The Anatomy of a Penny Stock Shooting Star
Most penny stocks never amount to anything. But occasionally, a few rise and rise and rise in dramatic fashion. Sometimes up to thousands of percents within a few days or months.
Every penny stock shooting star begins with a similar set of conditions: Limited information, micro market capitalizations, and extremely low liquidity.
All of these factors come together to maximize the chance that a / any penny stock can be easily manipulated to trade on everything but fundamentals.
Fundamentals are usually the enemy of penny stocks since most of these have no long-term successful business models. What they might have are seductive stories – potential to change the world, potential to transform society, and the most seductive story of all, the potential to make you very rich very quickly. Limited information creates the right environment to nurture these stories because whatever information you can get becomes definitive. The siren song these stocks sing are already powerful in and of itself, but even more so when there are no other credible voices of caution.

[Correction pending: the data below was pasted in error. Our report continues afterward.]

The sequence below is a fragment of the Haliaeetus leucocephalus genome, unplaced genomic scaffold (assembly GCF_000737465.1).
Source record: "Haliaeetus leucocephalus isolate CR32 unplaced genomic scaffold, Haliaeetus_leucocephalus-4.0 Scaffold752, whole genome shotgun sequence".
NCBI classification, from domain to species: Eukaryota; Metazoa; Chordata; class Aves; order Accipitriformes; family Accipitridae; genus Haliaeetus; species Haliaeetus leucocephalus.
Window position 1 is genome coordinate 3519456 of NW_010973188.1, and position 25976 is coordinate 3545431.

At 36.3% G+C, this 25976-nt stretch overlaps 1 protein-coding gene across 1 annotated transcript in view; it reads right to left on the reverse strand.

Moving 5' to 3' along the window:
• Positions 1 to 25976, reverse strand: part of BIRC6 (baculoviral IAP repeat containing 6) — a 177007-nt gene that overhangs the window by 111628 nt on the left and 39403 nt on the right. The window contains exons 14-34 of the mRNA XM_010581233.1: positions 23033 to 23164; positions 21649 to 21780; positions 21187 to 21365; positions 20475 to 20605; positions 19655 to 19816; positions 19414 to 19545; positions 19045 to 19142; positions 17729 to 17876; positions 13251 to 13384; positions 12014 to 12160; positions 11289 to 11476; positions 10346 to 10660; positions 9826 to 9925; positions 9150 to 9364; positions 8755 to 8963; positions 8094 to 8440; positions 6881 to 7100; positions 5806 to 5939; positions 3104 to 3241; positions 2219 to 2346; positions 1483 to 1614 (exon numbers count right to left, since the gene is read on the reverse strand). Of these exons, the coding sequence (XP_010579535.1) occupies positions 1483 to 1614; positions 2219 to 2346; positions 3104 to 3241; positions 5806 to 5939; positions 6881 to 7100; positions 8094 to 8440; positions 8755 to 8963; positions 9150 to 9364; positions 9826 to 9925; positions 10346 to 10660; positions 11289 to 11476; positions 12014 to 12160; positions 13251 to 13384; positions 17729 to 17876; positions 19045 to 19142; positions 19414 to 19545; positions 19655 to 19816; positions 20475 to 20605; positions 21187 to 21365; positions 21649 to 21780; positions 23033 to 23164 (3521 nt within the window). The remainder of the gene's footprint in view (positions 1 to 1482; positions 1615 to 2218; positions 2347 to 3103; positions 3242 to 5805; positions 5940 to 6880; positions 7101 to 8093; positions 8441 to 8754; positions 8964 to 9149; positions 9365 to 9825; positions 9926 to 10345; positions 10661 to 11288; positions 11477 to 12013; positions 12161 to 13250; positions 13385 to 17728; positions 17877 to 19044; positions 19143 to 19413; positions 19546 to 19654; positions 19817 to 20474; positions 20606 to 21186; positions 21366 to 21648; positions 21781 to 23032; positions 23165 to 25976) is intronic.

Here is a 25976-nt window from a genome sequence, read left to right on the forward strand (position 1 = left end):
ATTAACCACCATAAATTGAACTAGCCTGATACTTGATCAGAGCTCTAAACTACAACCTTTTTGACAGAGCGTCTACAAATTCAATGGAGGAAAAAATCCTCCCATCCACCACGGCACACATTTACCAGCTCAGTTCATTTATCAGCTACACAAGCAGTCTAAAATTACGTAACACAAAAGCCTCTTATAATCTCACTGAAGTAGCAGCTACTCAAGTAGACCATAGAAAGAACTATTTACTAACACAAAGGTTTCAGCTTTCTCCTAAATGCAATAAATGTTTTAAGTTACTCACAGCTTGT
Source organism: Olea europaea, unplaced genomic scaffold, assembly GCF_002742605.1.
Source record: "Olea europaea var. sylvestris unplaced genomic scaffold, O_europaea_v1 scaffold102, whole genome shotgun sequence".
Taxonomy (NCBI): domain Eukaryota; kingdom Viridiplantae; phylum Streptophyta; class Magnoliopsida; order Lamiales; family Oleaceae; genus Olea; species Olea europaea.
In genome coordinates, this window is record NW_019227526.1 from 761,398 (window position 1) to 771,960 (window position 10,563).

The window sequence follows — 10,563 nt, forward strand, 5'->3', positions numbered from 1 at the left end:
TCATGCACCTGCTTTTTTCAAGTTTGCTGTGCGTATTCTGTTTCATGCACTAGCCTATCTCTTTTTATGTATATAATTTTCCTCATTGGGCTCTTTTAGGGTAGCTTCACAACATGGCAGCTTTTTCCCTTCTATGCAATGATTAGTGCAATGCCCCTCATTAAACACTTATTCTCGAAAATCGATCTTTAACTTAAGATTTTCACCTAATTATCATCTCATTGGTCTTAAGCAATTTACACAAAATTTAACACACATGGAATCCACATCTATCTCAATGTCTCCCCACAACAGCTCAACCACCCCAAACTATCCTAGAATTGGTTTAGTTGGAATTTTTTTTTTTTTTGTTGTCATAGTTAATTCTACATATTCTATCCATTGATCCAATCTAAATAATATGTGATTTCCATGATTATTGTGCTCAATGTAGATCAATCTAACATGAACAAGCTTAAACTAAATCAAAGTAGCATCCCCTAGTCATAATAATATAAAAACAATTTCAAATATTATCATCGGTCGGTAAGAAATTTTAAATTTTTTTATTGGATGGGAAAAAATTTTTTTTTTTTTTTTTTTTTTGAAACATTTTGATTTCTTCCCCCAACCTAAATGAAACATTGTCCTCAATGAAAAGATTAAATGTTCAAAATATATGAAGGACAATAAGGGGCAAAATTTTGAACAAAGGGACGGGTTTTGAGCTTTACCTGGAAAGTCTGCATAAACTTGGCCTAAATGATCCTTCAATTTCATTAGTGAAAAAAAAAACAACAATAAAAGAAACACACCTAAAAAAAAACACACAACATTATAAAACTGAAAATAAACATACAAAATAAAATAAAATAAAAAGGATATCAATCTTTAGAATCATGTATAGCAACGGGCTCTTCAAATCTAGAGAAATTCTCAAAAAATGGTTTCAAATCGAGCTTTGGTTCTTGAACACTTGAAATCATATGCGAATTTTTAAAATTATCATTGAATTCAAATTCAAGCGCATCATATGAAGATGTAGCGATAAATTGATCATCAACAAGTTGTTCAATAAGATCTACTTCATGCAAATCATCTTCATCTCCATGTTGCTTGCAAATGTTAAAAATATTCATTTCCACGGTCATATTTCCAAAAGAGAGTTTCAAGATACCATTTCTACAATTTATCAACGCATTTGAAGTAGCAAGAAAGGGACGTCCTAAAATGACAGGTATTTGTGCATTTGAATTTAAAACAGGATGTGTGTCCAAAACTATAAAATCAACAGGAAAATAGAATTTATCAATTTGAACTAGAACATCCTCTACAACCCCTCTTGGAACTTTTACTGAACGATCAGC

Micro market capitalizations further nurture this environment because it usually keeps professionals away. By virtue of having a small market cap, it is nearly impossible to make meaningful amounts of money for the professionals (e.g. shorting), and thus many that could see through the risks of penny stocks are not engaged. Retail investors also popularly assume that many long-term winner once began as penny stocks: